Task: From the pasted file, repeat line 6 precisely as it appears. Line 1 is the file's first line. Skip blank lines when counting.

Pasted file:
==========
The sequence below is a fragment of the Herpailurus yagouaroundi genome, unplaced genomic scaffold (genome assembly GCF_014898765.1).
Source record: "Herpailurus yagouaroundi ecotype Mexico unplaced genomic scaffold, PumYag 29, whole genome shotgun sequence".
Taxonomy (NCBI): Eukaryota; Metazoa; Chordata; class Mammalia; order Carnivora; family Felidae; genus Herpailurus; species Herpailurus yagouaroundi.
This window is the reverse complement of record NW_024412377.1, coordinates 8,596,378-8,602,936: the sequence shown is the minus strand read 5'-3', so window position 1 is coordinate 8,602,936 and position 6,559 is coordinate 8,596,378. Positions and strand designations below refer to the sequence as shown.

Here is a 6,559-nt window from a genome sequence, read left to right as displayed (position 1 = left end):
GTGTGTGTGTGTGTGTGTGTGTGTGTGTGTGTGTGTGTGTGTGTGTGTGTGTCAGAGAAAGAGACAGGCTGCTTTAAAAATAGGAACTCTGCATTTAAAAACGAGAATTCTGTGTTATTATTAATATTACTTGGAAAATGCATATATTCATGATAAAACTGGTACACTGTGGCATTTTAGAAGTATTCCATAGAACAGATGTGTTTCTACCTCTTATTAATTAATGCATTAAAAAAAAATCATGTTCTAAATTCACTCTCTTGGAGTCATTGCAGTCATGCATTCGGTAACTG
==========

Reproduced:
GTGTGTGTGTGTGTGTGTGTGTGTGTGTGTGTGTGTGTGTGTGTGTGTGTGTCAGAGAAAGAGACAGGCTGCTTTAAAAATAGGAACTCTGCATTTAAAAACGAGAATTCTGTGTTATTATTAATATTACTTGGAAAATGCATATATTCATGATAAAACTGGTACACTGTGGCATTTTAGAAGTATTCCATAGAACAGATGTGTTTCTACCTCTTATTAATTAATGCATTAAAAAAAAATCATGTTCTAAATTCACTCTCTTGGAGTCATTGCAGTCATGCATTCGGTAACTG